Although house prices in the UK have started to rise again with the help of various schemes such as ‘funding for lending,’– other areas of productivity aren’t fairing so well.  As UK regulator Lord Adair Turner pointed out in a recent speech to London’s central bankers and economists, only 15% of total financial flows in the UK have gone toward investment projects, the rest have instead been used to support unsecured personal finance or existing assets – significantly real estate.

However, do we really fair much better in Australia? Our low interest rate environment, coupled with a honeymoon period of ‘post election’ confidence, is predictably forcing investors to seek out any area of imagined opportunity that can provide a better return on their dollar.

This runs the risk of stimulating higher levels of household debt (currently at around 150%) directly tied to speculative behaviour.  And in the Australian culture which veers towards the perceived safety of bricks and mortar, based on the somewhat fool hardy view promoted widely in the industry, that limited supply and rising population growth can forever prevent a sharp correction, you don’t need a second guess as to where a large proportion of undiversified debt is currently being allocated.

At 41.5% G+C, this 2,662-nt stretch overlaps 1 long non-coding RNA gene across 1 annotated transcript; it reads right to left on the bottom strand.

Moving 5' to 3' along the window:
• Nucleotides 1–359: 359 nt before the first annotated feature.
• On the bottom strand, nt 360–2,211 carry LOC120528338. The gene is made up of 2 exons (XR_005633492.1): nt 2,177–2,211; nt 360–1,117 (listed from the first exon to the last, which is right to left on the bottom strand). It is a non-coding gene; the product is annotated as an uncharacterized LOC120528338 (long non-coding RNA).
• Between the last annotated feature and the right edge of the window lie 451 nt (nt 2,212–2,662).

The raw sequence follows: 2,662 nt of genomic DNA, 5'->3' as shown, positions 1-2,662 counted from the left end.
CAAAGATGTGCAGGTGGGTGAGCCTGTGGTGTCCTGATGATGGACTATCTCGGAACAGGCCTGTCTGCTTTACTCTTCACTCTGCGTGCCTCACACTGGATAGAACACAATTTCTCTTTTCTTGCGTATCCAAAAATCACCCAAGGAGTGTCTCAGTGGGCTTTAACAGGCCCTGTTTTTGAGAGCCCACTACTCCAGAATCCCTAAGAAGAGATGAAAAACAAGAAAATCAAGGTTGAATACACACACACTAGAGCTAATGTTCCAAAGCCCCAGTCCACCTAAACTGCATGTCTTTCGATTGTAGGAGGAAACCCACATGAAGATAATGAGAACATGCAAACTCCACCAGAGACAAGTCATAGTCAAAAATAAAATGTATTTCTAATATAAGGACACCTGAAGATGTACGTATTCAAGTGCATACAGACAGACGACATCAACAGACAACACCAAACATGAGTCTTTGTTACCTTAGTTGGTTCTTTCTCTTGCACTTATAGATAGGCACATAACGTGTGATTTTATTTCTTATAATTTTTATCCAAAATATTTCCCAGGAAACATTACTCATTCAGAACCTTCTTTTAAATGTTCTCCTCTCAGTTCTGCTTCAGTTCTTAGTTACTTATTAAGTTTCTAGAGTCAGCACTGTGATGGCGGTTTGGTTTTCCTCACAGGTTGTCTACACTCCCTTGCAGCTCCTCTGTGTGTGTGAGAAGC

Some interesting research was released last week by Jonathan Mott of financial services firm UBS, highlighting the above point aptly;

“If we compare Australia, New Zealand and the UK, all three countries have similar cultures, demographics and home ownership. However, investment property contributes 32% of Australian mortgages, 20% of NZ mortgages and 12% of UK mortgages. ….57% of Australian landlords are leveraged (ATO data suggests this is closer to 81%) compared to 28% in NZ and just 13% in the UK”

This would be less of a concern if effective supply was keeping pace to soak up the overflow of demand, and thereby reduce volatility in values. However, in areas of limited supply, the bubbly nature of the price gains disproportionally advantages those with existing assets, at the expense of those struggling to get a foothold.

When viewed against a less than desirable economic backdrop of rising unemployment, an unwinding mining boom, and weak wage growth, with a rise in the cash rate at some future point inevitable, you’d be foolish to think the current trend can continue without some correction.